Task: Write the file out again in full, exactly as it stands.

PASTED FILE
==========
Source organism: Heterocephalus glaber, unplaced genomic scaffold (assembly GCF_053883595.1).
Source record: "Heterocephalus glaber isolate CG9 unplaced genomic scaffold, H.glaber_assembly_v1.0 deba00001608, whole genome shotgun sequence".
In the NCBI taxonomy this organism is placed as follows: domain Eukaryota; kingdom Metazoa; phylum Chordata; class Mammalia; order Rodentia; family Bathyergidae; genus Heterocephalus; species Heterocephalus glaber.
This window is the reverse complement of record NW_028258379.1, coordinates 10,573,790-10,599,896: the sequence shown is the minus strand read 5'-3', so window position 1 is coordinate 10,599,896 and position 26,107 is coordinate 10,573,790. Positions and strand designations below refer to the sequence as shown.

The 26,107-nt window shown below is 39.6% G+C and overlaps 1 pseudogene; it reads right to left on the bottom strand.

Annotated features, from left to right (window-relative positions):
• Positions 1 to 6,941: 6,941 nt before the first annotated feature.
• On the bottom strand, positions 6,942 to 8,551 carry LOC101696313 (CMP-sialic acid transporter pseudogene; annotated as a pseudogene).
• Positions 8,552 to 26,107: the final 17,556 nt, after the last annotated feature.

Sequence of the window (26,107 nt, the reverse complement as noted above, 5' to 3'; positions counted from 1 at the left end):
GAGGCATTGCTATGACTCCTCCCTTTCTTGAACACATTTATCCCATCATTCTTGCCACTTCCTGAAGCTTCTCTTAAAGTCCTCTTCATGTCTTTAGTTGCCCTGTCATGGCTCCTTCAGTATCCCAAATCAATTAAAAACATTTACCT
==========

Source organism: Heterocephalus glaber, unplaced genomic scaffold (assembly GCF_053883595.1).
Source record: "Heterocephalus glaber isolate CG9 unplaced genomic scaffold, H.glaber_assembly_v1.0 deba00001608, whole genome shotgun sequence".
In the NCBI taxonomy this organism is placed as follows: domain Eukaryota; kingdom Metazoa; phylum Chordata; class Mammalia; order Rodentia; family Bathyergidae; genus Heterocephalus; species Heterocephalus glaber.
This window is the reverse complement of record NW_028258379.1, coordinates 10,573,790-10,599,896: the sequence shown is the minus strand read 5'-3', so window position 1 is coordinate 10,599,896 and position 26,107 is coordinate 10,573,790. Positions and strand designations below refer to the sequence as shown.

The 26,107-nt window shown below is 39.6% G+C and overlaps 1 pseudogene; it reads right to left on the bottom strand.

Annotated features, from left to right (window-relative positions):
• Positions 1 to 6,941: 6,941 nt before the first annotated feature.
• On the bottom strand, positions 6,942 to 8,551 carry LOC101696313 (CMP-sialic acid transporter pseudogene; annotated as a pseudogene).
• Positions 8,552 to 26,107: the final 17,556 nt, after the last annotated feature.

Sequence of the window (26,107 nt, the reverse complement as noted above, 5' to 3'; positions counted from 1 at the left end):
GAGGCATTGCTATGACTCCTCCCTTTCTTGAACACATTTATCCCATCATTCTTGCCACTTCCTGAAGCTTCTCTTAAAGTCCTCTTCATGTCTTTAGTTGCCCTGTCATGGCTCCTTCAGTATCCCAAATCAATTAAAAACATTTACCT